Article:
2-amino-9H-pyrido[2,3-b]indole (AalphaC) is a mutagenic and carcinogenic heterocyclic amine formed during ordinary cooking. In model systems AalphaC can be formed by pyrolysing either tryptophan or proteins of animal or vegetable origin. In the present study, the in vivo metabolism of AalphaC in rats was investigated. Rats were dosed with tritium labelled AalphaC. Urine and faeces were collected over three days. The metabolites of AalphaC were characterised by HPLC-MS and quantified by liquid scintillation counting. Conjugated metabolites were characterised by enzymatic hydrolyses with beta-Glucuronidase or arylsulfatase. The data showed that the metabolic pattern of AalphaC was similar in all rats. About 55% of the dose was excreted in urine and faeces during 72 h and the major amount of AalphaC metabolites (31%) was excreted during the first 24 h. In addition to a small amount of unmetabolised AalphaC seven conjugated metabolites were characterised. Three minor metabolites were characterised as AalphaC-N-2-glucuronide and glucuronic acid conjugates of 3-OH-AalphaC and 6-OH-AalphaC. Four metabolites were all characterised as sulphuric acid conjugates and accounted for the largest amount of metabolites excreted in urine. The two major sulphuric acid conjugates were identified as AalphaC-3-O-sulfate and AalphaC-6-O-sulfate, while the minor sulphuric acid conjugates were proposed to be other O-sulfonated metabolites. In faeces only AalphaC was excreted and accounted for about 12% of dose during the first 24 hours. Any activated metabolites of AalphaC were not detected in rat urine or faeces. In future accumulation or binding of AalphaC to macromolecules such as DNA and proteins has to be studied.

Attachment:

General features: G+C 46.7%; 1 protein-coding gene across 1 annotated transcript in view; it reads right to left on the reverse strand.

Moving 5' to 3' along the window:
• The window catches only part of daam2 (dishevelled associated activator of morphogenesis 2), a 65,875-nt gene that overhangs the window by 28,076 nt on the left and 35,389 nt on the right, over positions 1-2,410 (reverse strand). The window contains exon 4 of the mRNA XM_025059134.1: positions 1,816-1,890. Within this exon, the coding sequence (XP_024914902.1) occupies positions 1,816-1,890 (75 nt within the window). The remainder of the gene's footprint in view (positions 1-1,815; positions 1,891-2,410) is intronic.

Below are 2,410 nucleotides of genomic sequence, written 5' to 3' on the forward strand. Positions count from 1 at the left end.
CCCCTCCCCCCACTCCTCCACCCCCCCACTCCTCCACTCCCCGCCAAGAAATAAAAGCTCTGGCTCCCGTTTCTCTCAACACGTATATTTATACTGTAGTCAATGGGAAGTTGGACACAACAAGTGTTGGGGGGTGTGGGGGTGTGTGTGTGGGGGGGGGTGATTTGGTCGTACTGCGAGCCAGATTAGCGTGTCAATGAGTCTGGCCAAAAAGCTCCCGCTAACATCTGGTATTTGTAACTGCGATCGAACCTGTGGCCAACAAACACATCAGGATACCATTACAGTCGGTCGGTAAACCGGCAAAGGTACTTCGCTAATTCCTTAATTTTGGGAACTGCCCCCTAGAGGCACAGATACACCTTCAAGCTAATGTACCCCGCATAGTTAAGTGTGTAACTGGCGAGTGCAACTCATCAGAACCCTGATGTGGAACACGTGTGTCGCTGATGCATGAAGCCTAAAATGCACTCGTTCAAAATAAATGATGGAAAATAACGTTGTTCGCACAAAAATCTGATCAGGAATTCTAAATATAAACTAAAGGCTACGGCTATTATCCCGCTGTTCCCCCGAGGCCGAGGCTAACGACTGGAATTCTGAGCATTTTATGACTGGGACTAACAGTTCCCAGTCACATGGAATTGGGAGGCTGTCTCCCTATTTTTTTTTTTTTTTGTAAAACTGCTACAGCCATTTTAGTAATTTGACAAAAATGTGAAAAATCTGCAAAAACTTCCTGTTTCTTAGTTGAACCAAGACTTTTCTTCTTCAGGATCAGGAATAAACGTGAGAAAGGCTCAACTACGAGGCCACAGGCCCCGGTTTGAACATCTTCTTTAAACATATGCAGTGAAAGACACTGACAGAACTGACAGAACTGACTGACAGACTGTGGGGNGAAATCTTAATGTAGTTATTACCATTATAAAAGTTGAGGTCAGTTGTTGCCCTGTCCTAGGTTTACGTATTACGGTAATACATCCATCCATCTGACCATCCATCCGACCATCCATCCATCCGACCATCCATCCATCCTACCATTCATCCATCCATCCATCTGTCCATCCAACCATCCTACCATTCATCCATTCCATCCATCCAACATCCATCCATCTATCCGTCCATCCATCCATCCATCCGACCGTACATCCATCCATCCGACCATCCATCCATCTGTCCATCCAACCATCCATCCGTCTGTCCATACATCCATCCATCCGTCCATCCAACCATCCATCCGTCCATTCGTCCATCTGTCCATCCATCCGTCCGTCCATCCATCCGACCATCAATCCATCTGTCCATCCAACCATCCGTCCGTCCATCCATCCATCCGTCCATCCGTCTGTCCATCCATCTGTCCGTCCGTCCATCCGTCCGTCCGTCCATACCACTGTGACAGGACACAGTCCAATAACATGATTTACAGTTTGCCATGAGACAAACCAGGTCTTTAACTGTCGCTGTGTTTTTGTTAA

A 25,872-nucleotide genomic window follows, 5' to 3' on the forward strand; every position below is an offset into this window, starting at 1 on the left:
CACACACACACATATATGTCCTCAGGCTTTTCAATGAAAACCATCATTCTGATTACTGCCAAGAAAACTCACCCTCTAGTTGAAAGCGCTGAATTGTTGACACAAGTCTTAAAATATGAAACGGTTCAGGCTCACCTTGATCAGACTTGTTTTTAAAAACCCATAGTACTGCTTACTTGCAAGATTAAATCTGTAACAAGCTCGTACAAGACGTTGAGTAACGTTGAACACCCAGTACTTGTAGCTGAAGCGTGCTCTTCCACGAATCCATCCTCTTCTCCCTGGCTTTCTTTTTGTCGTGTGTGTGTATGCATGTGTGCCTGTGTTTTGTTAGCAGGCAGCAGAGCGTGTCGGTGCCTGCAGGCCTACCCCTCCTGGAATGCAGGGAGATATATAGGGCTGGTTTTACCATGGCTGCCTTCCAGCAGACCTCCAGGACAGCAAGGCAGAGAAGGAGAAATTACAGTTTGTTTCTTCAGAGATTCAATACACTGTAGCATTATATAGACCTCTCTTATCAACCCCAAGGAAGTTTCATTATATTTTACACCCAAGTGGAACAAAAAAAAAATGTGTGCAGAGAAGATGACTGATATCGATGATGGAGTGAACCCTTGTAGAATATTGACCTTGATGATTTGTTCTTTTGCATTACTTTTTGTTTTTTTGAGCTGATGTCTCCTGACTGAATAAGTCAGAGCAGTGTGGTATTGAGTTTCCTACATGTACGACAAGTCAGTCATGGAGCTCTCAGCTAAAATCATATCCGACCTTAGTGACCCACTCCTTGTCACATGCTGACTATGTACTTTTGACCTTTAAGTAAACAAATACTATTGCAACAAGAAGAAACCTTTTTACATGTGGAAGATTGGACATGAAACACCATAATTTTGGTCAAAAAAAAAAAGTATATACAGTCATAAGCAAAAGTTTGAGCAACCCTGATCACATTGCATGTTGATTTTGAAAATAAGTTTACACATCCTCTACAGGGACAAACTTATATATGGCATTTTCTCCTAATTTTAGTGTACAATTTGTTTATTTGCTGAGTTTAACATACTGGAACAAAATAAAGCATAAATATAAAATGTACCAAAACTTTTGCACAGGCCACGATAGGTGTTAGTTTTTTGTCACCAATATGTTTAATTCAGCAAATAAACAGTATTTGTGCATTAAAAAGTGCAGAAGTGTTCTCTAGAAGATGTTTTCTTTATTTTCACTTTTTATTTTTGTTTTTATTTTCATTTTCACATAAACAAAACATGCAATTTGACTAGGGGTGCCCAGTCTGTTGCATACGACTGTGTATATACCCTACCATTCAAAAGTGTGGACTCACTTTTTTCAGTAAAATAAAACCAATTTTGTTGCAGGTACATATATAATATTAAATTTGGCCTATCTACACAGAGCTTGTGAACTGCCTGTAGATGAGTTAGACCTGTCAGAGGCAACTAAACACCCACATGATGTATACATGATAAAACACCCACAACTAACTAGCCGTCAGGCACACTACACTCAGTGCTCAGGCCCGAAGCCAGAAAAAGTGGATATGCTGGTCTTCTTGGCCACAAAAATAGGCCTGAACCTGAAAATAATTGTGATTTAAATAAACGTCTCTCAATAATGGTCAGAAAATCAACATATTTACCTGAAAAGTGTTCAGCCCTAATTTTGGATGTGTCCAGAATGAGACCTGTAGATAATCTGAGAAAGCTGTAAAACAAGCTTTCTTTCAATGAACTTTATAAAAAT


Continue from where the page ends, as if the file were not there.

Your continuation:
- A alpha C
- heterocyclic amines